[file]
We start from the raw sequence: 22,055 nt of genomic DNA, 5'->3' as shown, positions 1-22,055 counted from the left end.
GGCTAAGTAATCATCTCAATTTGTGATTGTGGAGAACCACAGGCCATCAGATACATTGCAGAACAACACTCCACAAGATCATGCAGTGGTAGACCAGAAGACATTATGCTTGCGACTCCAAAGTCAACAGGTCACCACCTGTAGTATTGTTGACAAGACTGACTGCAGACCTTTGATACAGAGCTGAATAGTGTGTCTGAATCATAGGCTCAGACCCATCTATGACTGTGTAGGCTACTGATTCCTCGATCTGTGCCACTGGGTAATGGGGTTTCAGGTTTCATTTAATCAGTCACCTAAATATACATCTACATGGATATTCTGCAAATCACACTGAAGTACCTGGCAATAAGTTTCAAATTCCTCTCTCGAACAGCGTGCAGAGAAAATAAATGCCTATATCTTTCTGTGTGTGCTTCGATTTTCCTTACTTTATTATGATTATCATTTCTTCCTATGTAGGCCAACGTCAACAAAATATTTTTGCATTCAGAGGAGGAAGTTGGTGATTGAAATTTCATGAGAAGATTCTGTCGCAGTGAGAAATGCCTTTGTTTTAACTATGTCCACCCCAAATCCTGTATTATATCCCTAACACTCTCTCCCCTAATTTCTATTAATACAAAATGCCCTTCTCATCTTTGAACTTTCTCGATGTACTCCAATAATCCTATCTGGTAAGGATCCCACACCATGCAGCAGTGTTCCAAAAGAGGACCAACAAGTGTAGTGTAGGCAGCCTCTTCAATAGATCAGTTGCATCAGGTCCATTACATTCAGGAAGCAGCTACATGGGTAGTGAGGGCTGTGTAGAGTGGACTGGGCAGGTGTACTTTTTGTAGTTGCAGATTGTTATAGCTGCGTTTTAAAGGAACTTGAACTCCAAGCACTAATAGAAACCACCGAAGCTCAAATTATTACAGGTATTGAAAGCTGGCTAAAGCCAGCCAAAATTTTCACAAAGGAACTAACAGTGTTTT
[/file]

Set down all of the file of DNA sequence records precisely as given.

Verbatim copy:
We start from the raw sequence: 22,055 nt of genomic DNA, 5'->3' as shown, positions 1-22,055 counted from the left end.
GGCTAAGTAATCATCTCAATTTGTGATTGTGGAGAACCACAGGCCATCAGATACATTGCAGAACAACACTCCACAAGATCATGCAGTGGTAGACCAGAAGACATTATGCTTGCGACTCCAAAGTCAACAGGTCACCACCTGTAGTATTGTTGACAAGACTGACTGCAGACCTTTGATACAGAGCTGAATAGTGTGTCTGAATCATAGGCTCAGACCCATCTATGACTGTGTAGGCTACTGATTCCTCGATCTGTGCCACTGGGTAATGGGGTTTCAGGTTTCATTTAATCAGTCACCTAAATATACATCTACATGGATATTCTGCAAATCACACTGAAGTACCTGGCAATAAGTTTCAAATTCCTCTCTCGAACAGCGTGCAGAGAAAATAAATGCCTATATCTTTCTGTGTGTGCTTCGATTTTCCTTACTTTATTATGATTATCATTTCTTCCTATGTAGGCCAACGTCAACAAAATATTTTTGCATTCAGAGGAGGAAGTTGGTGATTGAAATTTCATGAGAAGATTCTGTCGCAGTGAGAAATGCCTTTGTTTTAACTATGTCCACCCCAAATCCTGTATTATATCCCTAACACTCTCTCCCCTAATTTCTATTAATACAAAATGCCCTTCTCATCTTTGAACTTTCTCGATGTACTCCAATAATCCTATCTGGTAAGGATCCCACACCATGCAGCAGTGTTCCAAAAGAGGACCAACAAGTGTAGTGTAGGCAGCCTCTTCAATAGATCAGTTGCATCAGGTCCATTACATTCAGGAAGCAGCTACATGGGTAGTGAGGGCTGTGTAGAGTGGACTGGGCAGGTGTACTTTTTGTAGTTGCAGATTGTTATAGCTGCGTTTTAAAGGAACTTGAACTCCAAGCACTAATAGAAACCACCGAAGCTCAAATTATTACAGGTATTGAAAGCTGGCTAAAGCCAGCCAAAATTTTCACAAAGGAACTAACAGTGTTTT